It found the highest prevalence of autism in Northeast states, at 3.05 percent. The Midwest was at 2.47 percent, the West at 2.24 percent, and the South at 2.21 percent. Bao speculates that rates are lower in the South and West because higher percentages of the population living in those states are Hispanic, a population that tends to have a lower prevalence of autism overall.

Bao says the limitation of the analysis is that the data is self-reported by the household respondent to the CDC survey-taker and is not subject to any third-party adjudication.

The analysis does not identify a cause for the increasing number of autism spectrum disorder cases. Bao says greater awareness among parents and health care providers might be the cause of some of the increase, but environmental and genetic factors likely are responsible for a large part of the gap. He points to previous studies—including one of his own—that show children are at greater risk of autism if their mothers have diabetes before or during pregnancy; since diabetes is often caused by obesity, the increase could be linked to the increasing weight of Americans.

“Autism is a highly complex disease caused by multiple genetic and environmental factors,” Bao says. “Maternal diabetes could be one of those factors, but it is not the only one. We need to find more about the underlying driving factors.”

The paper, “Prevalence of Autism Spectrum Disorder Among US Children and Adolescents, 2014–2016,” was published in the January 2018 issue of JAMA. Its first author is Guifeng Xu, PhD candidate in the UI College of Public Health and graduate research assistant in the UI Roy J. and Lucille A. Carver College of Medicine, and is co-authored by Buyun Liu, postdoctoral researcher in the College of Public Health, and Lane Strathearn, professor of pediatrics in the Carver College of Medicine.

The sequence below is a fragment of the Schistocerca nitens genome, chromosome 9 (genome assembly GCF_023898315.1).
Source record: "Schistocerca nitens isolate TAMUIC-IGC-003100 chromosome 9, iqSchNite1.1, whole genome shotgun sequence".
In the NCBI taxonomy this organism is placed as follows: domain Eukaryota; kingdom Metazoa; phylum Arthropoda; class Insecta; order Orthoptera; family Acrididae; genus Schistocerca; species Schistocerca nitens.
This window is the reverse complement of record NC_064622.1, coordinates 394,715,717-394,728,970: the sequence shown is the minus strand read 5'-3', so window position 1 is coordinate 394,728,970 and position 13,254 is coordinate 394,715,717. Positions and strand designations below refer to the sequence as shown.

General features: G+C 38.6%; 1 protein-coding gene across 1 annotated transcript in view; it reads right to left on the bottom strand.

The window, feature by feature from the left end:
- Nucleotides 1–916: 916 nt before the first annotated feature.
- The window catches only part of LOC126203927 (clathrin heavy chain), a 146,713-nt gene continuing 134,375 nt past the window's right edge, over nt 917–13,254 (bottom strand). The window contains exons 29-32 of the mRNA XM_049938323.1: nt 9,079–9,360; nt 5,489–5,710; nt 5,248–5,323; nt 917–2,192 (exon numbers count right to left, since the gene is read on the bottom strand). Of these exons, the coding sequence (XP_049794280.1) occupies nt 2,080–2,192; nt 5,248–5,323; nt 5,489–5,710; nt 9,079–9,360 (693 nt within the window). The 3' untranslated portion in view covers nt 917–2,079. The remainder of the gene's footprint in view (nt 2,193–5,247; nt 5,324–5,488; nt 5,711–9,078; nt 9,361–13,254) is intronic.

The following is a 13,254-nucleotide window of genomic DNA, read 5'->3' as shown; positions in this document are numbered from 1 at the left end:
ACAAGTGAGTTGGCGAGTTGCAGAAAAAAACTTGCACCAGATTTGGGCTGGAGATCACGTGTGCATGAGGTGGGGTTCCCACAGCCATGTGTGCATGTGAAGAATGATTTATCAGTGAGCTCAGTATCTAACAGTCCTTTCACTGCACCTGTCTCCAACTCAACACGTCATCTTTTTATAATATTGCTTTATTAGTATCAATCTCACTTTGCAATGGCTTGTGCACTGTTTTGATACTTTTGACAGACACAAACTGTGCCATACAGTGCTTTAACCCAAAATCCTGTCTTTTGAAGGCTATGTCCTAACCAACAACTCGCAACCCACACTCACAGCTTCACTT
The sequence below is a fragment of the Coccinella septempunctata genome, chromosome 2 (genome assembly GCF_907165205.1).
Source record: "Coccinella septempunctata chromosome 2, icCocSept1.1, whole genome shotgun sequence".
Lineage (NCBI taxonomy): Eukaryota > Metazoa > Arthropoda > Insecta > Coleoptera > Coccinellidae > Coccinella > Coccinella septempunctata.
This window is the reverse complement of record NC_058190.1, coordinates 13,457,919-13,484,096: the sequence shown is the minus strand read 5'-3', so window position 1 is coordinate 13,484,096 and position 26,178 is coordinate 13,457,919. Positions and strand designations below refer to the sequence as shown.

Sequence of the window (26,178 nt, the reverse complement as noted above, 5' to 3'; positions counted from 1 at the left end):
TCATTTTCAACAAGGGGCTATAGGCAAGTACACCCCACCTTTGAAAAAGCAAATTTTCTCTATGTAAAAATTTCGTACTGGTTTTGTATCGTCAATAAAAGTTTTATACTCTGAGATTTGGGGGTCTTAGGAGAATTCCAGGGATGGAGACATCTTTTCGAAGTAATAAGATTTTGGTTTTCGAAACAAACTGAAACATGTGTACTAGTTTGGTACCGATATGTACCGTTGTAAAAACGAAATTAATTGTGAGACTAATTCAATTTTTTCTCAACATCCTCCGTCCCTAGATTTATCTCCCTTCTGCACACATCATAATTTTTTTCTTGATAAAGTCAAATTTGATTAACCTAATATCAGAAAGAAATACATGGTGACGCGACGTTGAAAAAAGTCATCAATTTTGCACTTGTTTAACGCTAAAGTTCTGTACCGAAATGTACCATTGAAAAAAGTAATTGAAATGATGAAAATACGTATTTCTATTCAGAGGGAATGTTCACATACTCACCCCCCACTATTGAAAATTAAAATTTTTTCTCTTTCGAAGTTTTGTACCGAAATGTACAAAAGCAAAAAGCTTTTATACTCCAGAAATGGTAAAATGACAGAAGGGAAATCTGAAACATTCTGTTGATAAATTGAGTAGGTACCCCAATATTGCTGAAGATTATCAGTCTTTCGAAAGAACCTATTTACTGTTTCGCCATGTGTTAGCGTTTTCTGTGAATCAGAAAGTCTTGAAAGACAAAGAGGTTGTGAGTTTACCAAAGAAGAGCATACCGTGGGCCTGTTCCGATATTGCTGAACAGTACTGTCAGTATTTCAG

This story originally appeared in Iowa Now.

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UI researchers conduct largest survey yet of PCBs in schools

An empty classroom.New research from the University of Iowa shows that polychlorinated biphenyls (PCBs), chemicals known to cause cancer in humans, are present in older schools and that the source of the PCBs is most likely outdated building materials, such as window caulking and light ballasts.

The multi-year study by the Iowa Superfund Research Program at the UI is the largest yet to examine airborne PCBs in schools. It shows that though the presence of PCBs can vary from school to school and even classroom to classroom, children’s exposure rates are roughly the same in rural and urban areas. It also shows that exposure to PCBs by inhalation may be equal to or higher than exposure through diet, a finding that surprised researchers.